Happy Birthday to the original Caprock Slot, Tech great Wes Welker. The former Patriot and Texan turns 38 today. He can probably still run a five-yard out better than 90% of the league.
Originally from Oklahoma City, Welker played his high school ball at Heritage Hall. The Daily Oklahoman twice named Welker the offensive player of the year (1998 and 1999). In 1998 he shared the award with future Heisman winner Jason White. He scored 80 touchdowns as a prep player and added 22 interceptions on the defensive side. He added seven punt return touchdowns and even kicked 35 field goals, including a 58-yarder.
The awards and stats didn’t do much for Welker on the recruiting trail, and he ended up walking on for first coach Mike Leach and Texas Tech.
Welker quickly proved his worth, catching 26 passes as a true freshman and rushing for a 12 yard average with a touchdown mixed in. He made his real bones as a return man with two returns for touchdowns and an 18 yard average on kick off returns. By 2001, as a sophomore, Welker caught 50 balls and returned another punt for a TD. By his junior year, Welker was one of the most dangerous receivers in the country with 86 catches, seven receiving scores, and three punts for touchdowns.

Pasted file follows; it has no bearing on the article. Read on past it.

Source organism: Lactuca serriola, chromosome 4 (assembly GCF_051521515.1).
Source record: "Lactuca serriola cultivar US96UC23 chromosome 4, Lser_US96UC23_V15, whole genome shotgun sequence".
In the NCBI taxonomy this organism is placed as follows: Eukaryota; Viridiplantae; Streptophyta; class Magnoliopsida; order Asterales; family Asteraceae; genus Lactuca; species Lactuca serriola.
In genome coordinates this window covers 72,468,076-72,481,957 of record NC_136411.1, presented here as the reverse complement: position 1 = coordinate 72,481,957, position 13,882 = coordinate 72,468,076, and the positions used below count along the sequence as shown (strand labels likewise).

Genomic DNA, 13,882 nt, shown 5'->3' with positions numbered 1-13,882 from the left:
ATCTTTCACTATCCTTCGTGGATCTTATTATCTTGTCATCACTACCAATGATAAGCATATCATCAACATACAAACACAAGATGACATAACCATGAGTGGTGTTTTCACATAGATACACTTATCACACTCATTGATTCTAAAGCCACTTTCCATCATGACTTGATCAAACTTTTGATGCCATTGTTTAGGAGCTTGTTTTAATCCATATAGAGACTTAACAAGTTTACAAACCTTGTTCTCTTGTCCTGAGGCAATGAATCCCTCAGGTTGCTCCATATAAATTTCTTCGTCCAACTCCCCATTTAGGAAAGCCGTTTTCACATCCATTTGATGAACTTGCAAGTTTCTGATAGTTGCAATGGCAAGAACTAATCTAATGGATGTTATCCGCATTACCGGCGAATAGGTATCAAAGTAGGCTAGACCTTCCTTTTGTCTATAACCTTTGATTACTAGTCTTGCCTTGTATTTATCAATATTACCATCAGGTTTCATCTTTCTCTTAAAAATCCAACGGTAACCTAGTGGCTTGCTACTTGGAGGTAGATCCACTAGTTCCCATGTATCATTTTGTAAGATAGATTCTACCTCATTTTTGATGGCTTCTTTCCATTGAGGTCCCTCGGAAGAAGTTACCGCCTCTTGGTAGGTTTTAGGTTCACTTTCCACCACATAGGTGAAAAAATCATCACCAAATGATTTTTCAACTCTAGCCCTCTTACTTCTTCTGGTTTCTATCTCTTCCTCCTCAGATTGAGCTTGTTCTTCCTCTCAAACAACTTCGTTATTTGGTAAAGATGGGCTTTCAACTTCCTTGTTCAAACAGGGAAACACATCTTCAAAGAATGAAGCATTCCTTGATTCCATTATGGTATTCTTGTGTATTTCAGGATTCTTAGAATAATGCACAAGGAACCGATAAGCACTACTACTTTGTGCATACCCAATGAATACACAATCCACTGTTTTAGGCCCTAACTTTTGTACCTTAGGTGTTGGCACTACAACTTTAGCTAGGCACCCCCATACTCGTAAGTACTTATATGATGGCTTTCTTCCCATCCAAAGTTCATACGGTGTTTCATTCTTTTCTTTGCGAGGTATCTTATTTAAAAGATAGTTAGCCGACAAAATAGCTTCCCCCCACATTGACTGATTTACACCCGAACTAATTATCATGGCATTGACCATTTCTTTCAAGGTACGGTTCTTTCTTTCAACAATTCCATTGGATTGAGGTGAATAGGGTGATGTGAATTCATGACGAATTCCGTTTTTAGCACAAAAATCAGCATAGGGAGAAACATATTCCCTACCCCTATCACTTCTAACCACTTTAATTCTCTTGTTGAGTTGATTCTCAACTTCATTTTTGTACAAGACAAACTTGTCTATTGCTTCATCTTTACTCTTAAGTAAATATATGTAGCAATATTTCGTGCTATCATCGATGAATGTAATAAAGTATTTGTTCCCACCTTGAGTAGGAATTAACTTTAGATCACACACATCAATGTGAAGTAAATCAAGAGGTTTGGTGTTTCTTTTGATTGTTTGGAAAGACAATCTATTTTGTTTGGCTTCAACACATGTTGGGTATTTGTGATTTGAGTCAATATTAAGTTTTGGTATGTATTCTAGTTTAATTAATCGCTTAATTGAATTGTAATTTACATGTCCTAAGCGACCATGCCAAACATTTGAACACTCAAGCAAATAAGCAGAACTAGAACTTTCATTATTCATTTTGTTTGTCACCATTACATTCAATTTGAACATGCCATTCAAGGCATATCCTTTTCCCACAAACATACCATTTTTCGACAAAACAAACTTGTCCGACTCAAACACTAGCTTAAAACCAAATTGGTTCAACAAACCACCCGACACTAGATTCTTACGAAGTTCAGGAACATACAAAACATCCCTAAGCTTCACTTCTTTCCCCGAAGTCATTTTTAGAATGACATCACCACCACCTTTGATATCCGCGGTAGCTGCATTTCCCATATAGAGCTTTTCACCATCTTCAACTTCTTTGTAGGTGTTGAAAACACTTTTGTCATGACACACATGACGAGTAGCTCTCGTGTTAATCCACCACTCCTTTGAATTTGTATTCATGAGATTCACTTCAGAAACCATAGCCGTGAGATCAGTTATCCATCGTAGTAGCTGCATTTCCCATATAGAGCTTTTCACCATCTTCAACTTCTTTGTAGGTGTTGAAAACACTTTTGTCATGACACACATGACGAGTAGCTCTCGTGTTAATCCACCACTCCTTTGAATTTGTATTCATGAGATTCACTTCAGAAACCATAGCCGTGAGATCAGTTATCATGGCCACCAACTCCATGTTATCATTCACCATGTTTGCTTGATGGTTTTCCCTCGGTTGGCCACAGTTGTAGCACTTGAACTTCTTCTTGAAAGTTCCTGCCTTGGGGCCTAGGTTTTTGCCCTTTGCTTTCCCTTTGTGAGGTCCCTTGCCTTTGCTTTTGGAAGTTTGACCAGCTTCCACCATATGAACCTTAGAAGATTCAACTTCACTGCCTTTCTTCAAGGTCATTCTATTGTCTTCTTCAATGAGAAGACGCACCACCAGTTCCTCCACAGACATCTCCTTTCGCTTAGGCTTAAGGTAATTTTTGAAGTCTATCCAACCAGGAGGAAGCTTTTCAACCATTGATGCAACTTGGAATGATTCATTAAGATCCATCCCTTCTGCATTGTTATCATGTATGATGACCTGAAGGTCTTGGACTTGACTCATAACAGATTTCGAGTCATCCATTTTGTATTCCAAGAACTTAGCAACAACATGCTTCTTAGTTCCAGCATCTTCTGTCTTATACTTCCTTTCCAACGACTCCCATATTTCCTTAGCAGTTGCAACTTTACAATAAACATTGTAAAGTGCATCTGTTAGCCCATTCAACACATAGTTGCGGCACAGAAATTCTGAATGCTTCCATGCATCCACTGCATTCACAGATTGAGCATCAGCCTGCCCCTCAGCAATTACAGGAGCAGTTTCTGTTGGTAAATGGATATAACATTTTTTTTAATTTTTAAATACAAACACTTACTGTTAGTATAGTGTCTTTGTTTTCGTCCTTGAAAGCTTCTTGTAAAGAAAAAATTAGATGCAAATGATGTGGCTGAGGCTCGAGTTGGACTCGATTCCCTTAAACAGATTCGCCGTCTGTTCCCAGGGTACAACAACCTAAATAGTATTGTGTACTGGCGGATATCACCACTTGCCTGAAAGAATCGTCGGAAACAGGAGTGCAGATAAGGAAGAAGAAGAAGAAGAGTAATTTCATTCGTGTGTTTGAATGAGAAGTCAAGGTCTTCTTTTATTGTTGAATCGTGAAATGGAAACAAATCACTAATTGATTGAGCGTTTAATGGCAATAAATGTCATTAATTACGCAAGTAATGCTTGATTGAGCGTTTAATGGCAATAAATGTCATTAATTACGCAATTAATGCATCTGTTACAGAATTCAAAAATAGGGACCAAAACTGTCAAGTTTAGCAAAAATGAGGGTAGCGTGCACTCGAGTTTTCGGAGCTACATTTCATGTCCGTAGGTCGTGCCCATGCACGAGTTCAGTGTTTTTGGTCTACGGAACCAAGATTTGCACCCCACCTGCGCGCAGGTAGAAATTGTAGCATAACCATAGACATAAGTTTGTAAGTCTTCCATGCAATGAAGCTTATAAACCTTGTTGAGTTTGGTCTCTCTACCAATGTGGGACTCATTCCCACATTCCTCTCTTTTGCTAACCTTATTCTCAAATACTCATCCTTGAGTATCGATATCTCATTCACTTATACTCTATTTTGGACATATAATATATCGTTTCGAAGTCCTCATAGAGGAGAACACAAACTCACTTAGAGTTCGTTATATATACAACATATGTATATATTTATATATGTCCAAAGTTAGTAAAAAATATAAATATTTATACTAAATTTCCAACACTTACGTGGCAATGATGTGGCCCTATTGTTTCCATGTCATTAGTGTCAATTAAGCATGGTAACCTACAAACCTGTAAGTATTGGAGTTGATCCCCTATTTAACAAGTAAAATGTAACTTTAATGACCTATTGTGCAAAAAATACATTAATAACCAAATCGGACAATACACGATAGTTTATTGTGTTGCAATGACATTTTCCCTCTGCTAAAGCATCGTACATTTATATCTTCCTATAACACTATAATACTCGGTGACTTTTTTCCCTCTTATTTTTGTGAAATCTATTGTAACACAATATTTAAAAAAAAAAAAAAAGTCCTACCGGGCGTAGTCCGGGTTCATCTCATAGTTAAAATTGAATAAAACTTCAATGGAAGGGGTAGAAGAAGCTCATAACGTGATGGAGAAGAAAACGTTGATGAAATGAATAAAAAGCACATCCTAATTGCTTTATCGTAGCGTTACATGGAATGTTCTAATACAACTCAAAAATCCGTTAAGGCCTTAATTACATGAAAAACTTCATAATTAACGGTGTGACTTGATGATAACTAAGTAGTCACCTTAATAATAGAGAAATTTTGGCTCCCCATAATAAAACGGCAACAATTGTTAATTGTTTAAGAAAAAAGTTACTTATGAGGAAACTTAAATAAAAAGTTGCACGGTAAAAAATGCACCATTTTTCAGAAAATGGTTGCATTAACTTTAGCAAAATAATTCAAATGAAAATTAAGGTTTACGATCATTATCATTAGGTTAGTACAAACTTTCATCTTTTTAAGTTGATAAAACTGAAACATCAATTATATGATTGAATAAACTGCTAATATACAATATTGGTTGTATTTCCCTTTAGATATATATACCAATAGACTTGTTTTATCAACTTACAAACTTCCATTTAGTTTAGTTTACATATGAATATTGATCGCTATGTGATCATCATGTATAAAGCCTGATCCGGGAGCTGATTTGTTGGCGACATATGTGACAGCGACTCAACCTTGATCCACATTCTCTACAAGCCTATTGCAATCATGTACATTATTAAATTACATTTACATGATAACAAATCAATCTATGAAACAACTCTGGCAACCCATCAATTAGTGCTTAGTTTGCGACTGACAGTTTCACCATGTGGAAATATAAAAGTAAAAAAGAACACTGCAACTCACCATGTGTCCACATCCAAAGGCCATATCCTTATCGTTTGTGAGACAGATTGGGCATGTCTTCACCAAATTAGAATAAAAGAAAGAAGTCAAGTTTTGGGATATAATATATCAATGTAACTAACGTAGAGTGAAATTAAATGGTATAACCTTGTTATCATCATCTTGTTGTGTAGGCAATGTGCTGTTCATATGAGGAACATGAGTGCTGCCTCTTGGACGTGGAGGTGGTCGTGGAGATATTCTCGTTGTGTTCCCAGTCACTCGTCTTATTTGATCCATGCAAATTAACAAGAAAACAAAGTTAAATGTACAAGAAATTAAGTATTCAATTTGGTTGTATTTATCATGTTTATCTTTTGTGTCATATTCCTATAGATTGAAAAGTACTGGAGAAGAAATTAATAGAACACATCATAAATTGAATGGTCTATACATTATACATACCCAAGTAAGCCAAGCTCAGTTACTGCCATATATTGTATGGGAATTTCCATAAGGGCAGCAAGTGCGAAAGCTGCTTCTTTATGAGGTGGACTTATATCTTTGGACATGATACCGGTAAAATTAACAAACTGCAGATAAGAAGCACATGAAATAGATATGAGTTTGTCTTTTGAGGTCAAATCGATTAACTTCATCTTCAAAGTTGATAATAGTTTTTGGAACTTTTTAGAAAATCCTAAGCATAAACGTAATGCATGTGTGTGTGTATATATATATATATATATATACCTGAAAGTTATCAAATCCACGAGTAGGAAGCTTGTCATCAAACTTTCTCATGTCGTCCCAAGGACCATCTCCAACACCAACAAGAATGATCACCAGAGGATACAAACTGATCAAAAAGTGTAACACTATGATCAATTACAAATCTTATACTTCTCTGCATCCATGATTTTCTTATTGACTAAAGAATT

For his career, Welker returned eight punts for touchdowns, best in Big 12 history and second-best in NCAA history. His punt return against Texas A&M propelled the Red Raiders to a win at Kyle Field in a 48-47 instant classic.
All those numbers didn’t help much with the pros either. The NFL passed on Welker in the draft. All the better for the receiver, who signed with the Chargers who cut him after week one in a decision that Marty Schottenheimer later said was the biggest mistake he’d ever made. Welker caught on with the Dolphins where he played for three seasons before signing with the dark side and the Pats in 2007.
The rest is of course history. Welker made five Pro-Bowls, led the league in receptions three times, and played in a Super Bowl.
Happy Birthday, Wes. Run a few dig routes, have yourself a day.